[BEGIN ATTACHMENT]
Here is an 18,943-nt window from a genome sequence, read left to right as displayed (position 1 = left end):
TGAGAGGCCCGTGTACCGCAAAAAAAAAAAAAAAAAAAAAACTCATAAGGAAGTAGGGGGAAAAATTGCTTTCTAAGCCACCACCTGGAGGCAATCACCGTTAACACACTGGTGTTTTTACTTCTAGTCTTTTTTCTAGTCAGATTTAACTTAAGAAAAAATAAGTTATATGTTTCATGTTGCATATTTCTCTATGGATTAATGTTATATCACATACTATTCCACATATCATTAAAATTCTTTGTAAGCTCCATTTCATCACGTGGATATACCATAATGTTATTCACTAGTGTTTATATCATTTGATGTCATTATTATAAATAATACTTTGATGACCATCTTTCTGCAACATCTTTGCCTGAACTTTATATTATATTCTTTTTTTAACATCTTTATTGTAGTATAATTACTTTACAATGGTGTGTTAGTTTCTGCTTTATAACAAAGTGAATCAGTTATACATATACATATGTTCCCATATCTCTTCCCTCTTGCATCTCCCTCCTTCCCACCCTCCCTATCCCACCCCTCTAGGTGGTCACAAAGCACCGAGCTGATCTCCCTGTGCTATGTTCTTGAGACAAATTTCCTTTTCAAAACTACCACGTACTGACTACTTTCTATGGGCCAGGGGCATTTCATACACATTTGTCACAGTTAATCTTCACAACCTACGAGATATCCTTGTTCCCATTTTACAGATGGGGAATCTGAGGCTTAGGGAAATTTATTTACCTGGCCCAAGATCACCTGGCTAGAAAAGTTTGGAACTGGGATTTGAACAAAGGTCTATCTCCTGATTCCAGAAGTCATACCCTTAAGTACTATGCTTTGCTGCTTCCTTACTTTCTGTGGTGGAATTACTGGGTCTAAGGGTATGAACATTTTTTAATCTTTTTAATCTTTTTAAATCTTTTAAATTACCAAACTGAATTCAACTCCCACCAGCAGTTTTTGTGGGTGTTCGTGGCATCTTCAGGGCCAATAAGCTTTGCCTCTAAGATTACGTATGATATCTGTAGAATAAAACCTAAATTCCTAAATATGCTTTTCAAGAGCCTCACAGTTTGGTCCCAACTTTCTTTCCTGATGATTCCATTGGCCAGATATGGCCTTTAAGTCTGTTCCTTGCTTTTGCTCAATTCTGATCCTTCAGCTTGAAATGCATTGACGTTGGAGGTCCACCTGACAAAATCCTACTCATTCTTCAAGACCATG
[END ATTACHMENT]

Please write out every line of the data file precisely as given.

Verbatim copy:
Here is an 18,943-nt window from a genome sequence, read left to right as displayed (position 1 = left end):
TGAGAGGCCCGTGTACCGCAAAAAAAAAAAAAAAAAAAAAACTCATAAGGAAGTAGGGGGAAAAATTGCTTTCTAAGCCACCACCTGGAGGCAATCACCGTTAACACACTGGTGTTTTTACTTCTAGTCTTTTTTCTAGTCAGATTTAACTTAAGAAAAAATAAGTTATATGTTTCATGTTGCATATTTCTCTATGGATTAATGTTATATCACATACTATTCCACATATCATTAAAATTCTTTGTAAGCTCCATTTCATCACGTGGATATACCATAATGTTATTCACTAGTGTTTATATCATTTGATGTCATTATTATAAATAATACTTTGATGACCATCTTTCTGCAACATCTTTGCCTGAACTTTATATTATATTCTTTTTTTAACATCTTTATTGTAGTATAATTACTTTACAATGGTGTGTTAGTTTCTGCTTTATAACAAAGTGAATCAGTTATACATATACATATGTTCCCATATCTCTTCCCTCTTGCATCTCCCTCCTTCCCACCCTCCCTATCCCACCCCTCTAGGTGGTCACAAAGCACCGAGCTGATCTCCCTGTGCTATGTTCTTGAGACAAATTTCCTTTTCAAAACTACCACGTACTGACTACTTTCTATGGGCCAGGGGCATTTCATACACATTTGTCACAGTTAATCTTCACAACCTACGAGATATCCTTGTTCCCATTTTACAGATGGGGAATCTGAGGCTTAGGGAAATTTATTTACCTGGCCCAAGATCACCTGGCTAGAAAAGTTTGGAACTGGGATTTGAACAAAGGTCTATCTCCTGATTCCAGAAGTCATACCCTTAAGTACTATGCTTTGCTGCTTCCTTACTTTCTGTGGTGGAATTACTGGGTCTAAGGGTATGAACATTTTTTAATCTTTTTAATCTTTTTAAATCTTTTAAATTACCAAACTGAATTCAACTCCCACCAGCAGTTTTTGTGGGTGTTCGTGGCATCTTCAGGGCCAATAAGCTTTGCCTCTAAGATTACGTATGATATCTGTAGAATAAAACCTAAATTCCTAAATATGCTTTTCAAGAGCCTCACAGTTTGGTCCCAACTTTCTTTCCTGATGATTCCATTGGCCAGATATGGCCTTTAAGTCTGTTCCTTGCTTTTGCTCAATTCTGATCCTTCAGCTTGAAATGCATTGACGTTGGAGGTCCACCTGACAAAATCCTACTCATTCTTCAAGACCATG